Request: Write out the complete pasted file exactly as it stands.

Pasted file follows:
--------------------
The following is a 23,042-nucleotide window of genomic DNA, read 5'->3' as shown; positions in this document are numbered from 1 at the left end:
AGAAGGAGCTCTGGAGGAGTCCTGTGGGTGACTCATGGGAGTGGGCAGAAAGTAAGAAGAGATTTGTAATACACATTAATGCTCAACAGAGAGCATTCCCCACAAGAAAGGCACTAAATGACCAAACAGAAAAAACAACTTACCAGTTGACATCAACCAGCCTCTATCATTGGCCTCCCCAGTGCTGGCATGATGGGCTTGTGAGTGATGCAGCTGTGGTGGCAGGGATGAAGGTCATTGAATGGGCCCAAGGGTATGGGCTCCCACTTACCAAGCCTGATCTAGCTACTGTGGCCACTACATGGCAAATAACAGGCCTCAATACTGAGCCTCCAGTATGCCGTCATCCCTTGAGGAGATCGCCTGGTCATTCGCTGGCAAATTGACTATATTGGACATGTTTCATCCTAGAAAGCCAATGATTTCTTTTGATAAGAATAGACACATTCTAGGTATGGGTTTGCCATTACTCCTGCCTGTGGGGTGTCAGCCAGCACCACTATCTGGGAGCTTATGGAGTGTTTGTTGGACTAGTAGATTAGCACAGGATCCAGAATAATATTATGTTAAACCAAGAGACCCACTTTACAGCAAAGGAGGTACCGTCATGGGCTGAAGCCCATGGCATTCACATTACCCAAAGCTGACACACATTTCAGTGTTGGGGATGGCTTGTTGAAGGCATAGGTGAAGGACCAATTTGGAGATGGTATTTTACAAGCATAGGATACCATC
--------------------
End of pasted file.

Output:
The following is a 23,042-nucleotide window of genomic DNA, read 5'->3' as shown; positions in this document are numbered from 1 at the left end:
AGAAGGAGCTCTGGAGGAGTCCTGTGGGTGACTCATGGGAGTGGGCAGAAAGTAAGAAGAGATTTGTAATACACATTAATGCTCAACAGAGAGCATTCCCCACAAGAAAGGCACTAAATGACCAAACAGAAAAAACAACTTACCAGTTGACATCAACCAGCCTCTATCATTGGCCTCCCCAGTGCTGGCATGATGGGCTTGTGAGTGATGCAGCTGTGGTGGCAGGGATGAAGGTCATTGAATGGGCCCAAGGGTATGGGCTCCCACTTACCAAGCCTGATCTAGCTACTGTGGCCACTACATGGCAAATAACAGGCCTCAATACTGAGCCTCCAGTATGCCGTCATCCCTTGAGGAGATCGCCTGGTCATTCGCTGGCAAATTGACTATATTGGACATGTTTCATCCTAGAAAGCCAATGATTTCTTTTGATAAGAATAGACACATTCTAGGTATGGGTTTGCCATTACTCCTGCCTGTGGGGTGTCAGCCAGCACCACTATCTGGGAGCTTATGGAGTGTTTGTTGGACTAGTAGATTAGCACAGGATCCAGAATAATATTATGTTAAACCAAGAGACCCACTTTACAGCAAAGGAGGTACCGTCATGGGCTGAAGCCCATGGCATTCACATTACCCAAAGCTGACACACATTTCAGTGTTGGGGATGGCTTGTTGAAGGCATAGGTGAAGGACCAATTTGGAGATGGTATTTTACAAGCATAGGATACCATC